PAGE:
Dull Surprise: Evident in a lot of the voice-acting in the English dub. Especially in Homecoming, where UNSC Marines who are supposedly surrounded, outnumbered and outgunned, strung-out and fighting for their lives, sound bored and uninterested.
Elites Are More Glamorous: While it does mostly follow characters not seen before, pretty much all the main characters are either Spartans, ODSTs, or Sangheili (who are actually referred to by humans as "Elites").
The Faceless: In keeping with the tradition of the games, we never see Master Chief's face.
Fanservice The first part of the Halo Legends short The Package ends with a back shot of three Spartans, John-117, Frederic-104 and Kelly-087 crouched and bent forward ready to sprint toward a large group of Covenant soldiers. Guess whose butt we have the best view of?
Flashback: There are a great many in Homecoming and The Duel, and a few in Prototype as well.
Foreshadowing : The "alien" ruins in the Heian planet. When you see it, you can clearly see the elements of ancient human architecture in them. It seems the producers were lazy, right? Wrong! Both Halo: Cryptum and the Halo: Evolutions short story "From the Office of Dr. William Arthur Iqbal" revealed that those ruins could be the last remnants of the prehistoric human civilization that once rivaled the Forerunners.
Guns Akimbo: Master Chief and Kelly-087 in The Package.
Also Frederic-104, for one short cut. Notable in that he's using a BFG Spartan Laser and an smg.
Gunship Rescue: The last-second arrival of the stealth carrier in The Package. Also horribly subverted in Homecoming, when the gunship gets blown up because the Marines won't listen to Daisy and leave her behind.
The Hero Dies: Is the case for no less than half of the shorts, with Fal in The Duel, Daisy-023 in Homecoming, "Ghost" in Prototype and Cal-141 in "The Babysitter" all dying shortly before each of their conclusions.
Subverted when Frederic-104 remains behind to hold off seeming overwhelming numbers of covenant while armed only with two knives...And survives. This first since Fred is practically Mr. Knives in the novels. Anyone who read the books first knew what was gonna happen when Fred busted out the knives. Knife to see you, indeed.
The Red Elite in the Package...tossing MC an Energy Sword, when MC's out of bullets. Though he does beat him easily almost immediately after, and John is only spared by the Ship Master disconnecting part of the ship, then beaming him out.
Hot Scientist — Played fully straight with Dr. Catherine Halsey herself in the Halo Legends short The Package. You'd want to check her package out.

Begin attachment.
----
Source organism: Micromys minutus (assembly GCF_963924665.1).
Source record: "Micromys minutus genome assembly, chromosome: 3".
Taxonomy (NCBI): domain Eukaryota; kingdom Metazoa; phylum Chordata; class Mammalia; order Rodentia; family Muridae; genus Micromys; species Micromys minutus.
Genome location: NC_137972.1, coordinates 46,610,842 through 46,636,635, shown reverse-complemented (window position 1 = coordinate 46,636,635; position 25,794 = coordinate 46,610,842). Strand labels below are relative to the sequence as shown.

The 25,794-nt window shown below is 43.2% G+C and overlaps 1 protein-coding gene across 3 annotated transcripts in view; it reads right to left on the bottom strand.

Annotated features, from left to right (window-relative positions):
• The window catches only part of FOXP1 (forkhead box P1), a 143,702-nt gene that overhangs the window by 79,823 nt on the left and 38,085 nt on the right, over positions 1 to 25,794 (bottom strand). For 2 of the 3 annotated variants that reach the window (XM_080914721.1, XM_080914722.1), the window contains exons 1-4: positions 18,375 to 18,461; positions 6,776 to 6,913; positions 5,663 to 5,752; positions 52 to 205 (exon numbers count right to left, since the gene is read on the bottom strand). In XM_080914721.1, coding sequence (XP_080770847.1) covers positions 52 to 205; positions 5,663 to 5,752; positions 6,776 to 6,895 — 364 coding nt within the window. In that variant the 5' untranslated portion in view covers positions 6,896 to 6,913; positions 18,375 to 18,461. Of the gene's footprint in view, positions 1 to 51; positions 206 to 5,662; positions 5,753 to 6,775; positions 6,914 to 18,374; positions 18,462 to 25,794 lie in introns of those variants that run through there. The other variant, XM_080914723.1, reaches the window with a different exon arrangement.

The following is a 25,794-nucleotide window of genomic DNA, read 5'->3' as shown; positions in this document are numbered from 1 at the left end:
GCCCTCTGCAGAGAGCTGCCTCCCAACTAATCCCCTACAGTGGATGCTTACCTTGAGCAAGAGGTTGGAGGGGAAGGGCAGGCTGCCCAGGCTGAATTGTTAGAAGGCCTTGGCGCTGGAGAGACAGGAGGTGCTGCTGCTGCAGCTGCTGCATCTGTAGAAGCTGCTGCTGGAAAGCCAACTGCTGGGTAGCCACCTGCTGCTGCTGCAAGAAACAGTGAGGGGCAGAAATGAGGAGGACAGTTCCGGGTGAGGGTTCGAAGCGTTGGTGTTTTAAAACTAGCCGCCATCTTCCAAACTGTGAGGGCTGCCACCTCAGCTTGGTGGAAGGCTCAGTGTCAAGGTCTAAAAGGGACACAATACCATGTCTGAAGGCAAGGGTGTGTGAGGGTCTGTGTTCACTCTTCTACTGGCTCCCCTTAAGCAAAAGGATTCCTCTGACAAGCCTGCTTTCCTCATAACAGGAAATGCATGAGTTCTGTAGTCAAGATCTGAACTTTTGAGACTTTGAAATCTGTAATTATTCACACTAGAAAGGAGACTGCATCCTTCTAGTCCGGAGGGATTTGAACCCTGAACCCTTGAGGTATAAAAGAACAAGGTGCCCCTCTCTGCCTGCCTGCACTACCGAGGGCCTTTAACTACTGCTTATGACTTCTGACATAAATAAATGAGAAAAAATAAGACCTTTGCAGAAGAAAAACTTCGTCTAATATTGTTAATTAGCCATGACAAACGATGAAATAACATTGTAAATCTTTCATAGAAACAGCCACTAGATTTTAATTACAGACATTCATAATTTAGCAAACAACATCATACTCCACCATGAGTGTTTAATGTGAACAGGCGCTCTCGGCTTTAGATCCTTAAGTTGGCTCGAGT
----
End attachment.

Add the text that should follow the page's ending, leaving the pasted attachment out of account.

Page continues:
Especially amusing considering the fact that she's supposed to be 52 at the time... and how she looks in Reach. The producers have admitted that they let her design stray from canon for a little fanservice.
The Halsey in "Homecoming" is arguably more attractive then "The Package" version; apart from the Adaptation Dye-Job, it's at least justified by the fact that "Homecoming" Halsey is still in her early 30s.
Humanoid Aliens: In order of human resemblance, the Forerunners who speculate the Precursors influenced their common designs, the Brutes (who are ape-bears), the Grunts (who are little monkey-looking creatures), the Jackals (who have beak/maws for bitin'), and the Elites (who have a distinctive split jaw).
Four Words: He is an Arbiter. Suicide missions are what he's there for.
Strictly speaking, at the point in Elite history when The Duel takes place, the Arbiter was a station of respect and military authority. It wasn't until these very events that the title was twisted into a mark of shame, with a level of occupational hazard as sure as a death sentence. That said, Fal wouldn't have been made an Arbiter if he wasn't the baddest dude on the planet.
Also the reason that they made Dr. Halsey look rather youthful for her age (~52 by the events of The Package), according to the commentary.
Nigh Invulnerable: Pluton takes truly insane damage and is still alive in space at the end of the short after getting blasted through a Slipspace rupture.
Nice Job Fixing It, Villain: The Elite fleet master Luro 'Taralumee pulls Thel away on a gravity lift to retrieve him while their fleet escapes into Slipspace. Unfortunately, Thel was just about to kill John, but now's been pulled away at the last minute.
Out of Character: While Dr. Halsey has previously been depicted as a cold, stoic character who the Spartans see as a motherly figure of sorts, in The Package, she was put in a role of a typical Action Girl and was close to flirting with John (which adds an unfortunate bit of Incest Subtext due to the aforementioned motherly role). Not to mention that she looks far too young for her age compared with the Halsey seen in the novels and games.
Samus is a Girl: The SPARTAN in the first episode of Halo Legends is female. She never speaks except when her helmet is torn off, and as she seemed to have been mortally wounded, the trope seems played more so the bigoted squad member realizes that there are actual humans underneath the armor than any particular importance on femininity.